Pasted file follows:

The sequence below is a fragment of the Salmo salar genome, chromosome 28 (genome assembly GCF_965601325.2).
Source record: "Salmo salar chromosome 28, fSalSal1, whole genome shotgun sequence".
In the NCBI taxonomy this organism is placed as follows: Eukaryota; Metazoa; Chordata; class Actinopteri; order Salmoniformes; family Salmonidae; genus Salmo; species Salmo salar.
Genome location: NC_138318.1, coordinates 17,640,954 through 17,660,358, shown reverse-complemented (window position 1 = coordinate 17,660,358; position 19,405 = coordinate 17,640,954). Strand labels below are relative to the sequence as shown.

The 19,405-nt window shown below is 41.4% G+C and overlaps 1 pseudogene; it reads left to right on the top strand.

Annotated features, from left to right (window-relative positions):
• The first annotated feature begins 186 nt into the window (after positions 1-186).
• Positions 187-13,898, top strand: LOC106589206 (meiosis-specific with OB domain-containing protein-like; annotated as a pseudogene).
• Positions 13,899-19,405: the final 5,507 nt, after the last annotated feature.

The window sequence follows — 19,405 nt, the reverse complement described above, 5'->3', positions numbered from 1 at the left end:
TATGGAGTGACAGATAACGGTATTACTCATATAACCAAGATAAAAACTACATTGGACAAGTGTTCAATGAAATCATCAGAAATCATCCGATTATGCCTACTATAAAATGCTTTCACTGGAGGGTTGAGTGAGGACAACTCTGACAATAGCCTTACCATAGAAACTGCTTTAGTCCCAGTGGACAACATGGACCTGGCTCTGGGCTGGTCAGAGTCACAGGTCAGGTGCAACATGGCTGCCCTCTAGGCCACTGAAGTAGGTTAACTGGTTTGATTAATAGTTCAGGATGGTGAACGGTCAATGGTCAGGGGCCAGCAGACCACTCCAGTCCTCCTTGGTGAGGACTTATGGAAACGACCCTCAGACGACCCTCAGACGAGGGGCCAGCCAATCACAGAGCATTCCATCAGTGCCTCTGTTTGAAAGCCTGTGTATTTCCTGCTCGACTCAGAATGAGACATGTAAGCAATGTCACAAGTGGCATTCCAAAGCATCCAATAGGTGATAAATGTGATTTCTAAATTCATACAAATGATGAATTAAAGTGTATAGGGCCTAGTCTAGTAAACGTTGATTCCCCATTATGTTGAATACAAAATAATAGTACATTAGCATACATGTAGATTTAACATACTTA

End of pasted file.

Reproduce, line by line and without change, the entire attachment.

The sequence below is a fragment of the Salmo salar genome, chromosome 28 (genome assembly GCF_965601325.2).
Source record: "Salmo salar chromosome 28, fSalSal1, whole genome shotgun sequence".
In the NCBI taxonomy this organism is placed as follows: Eukaryota; Metazoa; Chordata; class Actinopteri; order Salmoniformes; family Salmonidae; genus Salmo; species Salmo salar.
Genome location: NC_138318.1, coordinates 17,640,954 through 17,660,358, shown reverse-complemented (window position 1 = coordinate 17,660,358; position 19,405 = coordinate 17,640,954). Strand labels below are relative to the sequence as shown.

The 19,405-nt window shown below is 41.4% G+C and overlaps 1 pseudogene; it reads left to right on the top strand.

Annotated features, from left to right (window-relative positions):
• The first annotated feature begins 186 nt into the window (after positions 1-186).
• Positions 187-13,898, top strand: LOC106589206 (meiosis-specific with OB domain-containing protein-like; annotated as a pseudogene).
• Positions 13,899-19,405: the final 5,507 nt, after the last annotated feature.

The window sequence follows — 19,405 nt, the reverse complement described above, 5'->3', positions numbered from 1 at the left end:
TATGGAGTGACAGATAACGGTATTACTCATATAACCAAGATAAAAACTACATTGGACAAGTGTTCAATGAAATCATCAGAAATCATCCGATTATGCCTACTATAAAATGCTTTCACTGGAGGGTTGAGTGAGGACAACTCTGACAATAGCCTTACCATAGAAACTGCTTTAGTCCCAGTGGACAACATGGACCTGGCTCTGGGCTGGTCAGAGTCACAGGTCAGGTGCAACATGGCTGCCCTCTAGGCCACTGAAGTAGGTTAACTGGTTTGATTAATAGTTCAGGATGGTGAACGGTCAATGGTCAGGGGCCAGCAGACCACTCCAGTCCTCCTTGGTGAGGACTTATGGAAACGACCCTCAGACGACCCTCAGACGAGGGGCCAGCCAATCACAGAGCATTCCATCAGTGCCTCTGTTTGAAAGCCTGTGTATTTCCTGCTCGACTCAGAATGAGACATGTAAGCAATGTCACAAGTGGCATTCCAAAGCATCCAATAGGTGATAAATGTGATTTCTAAATTCATACAAATGATGAATTAAAGTGTATAGGGCCTAGTCTAGTAAACGTTGATTCCCCATTATGTTGAATACAAAATAATAGTACATTAGCATACATGTAGATTTAACATACTTA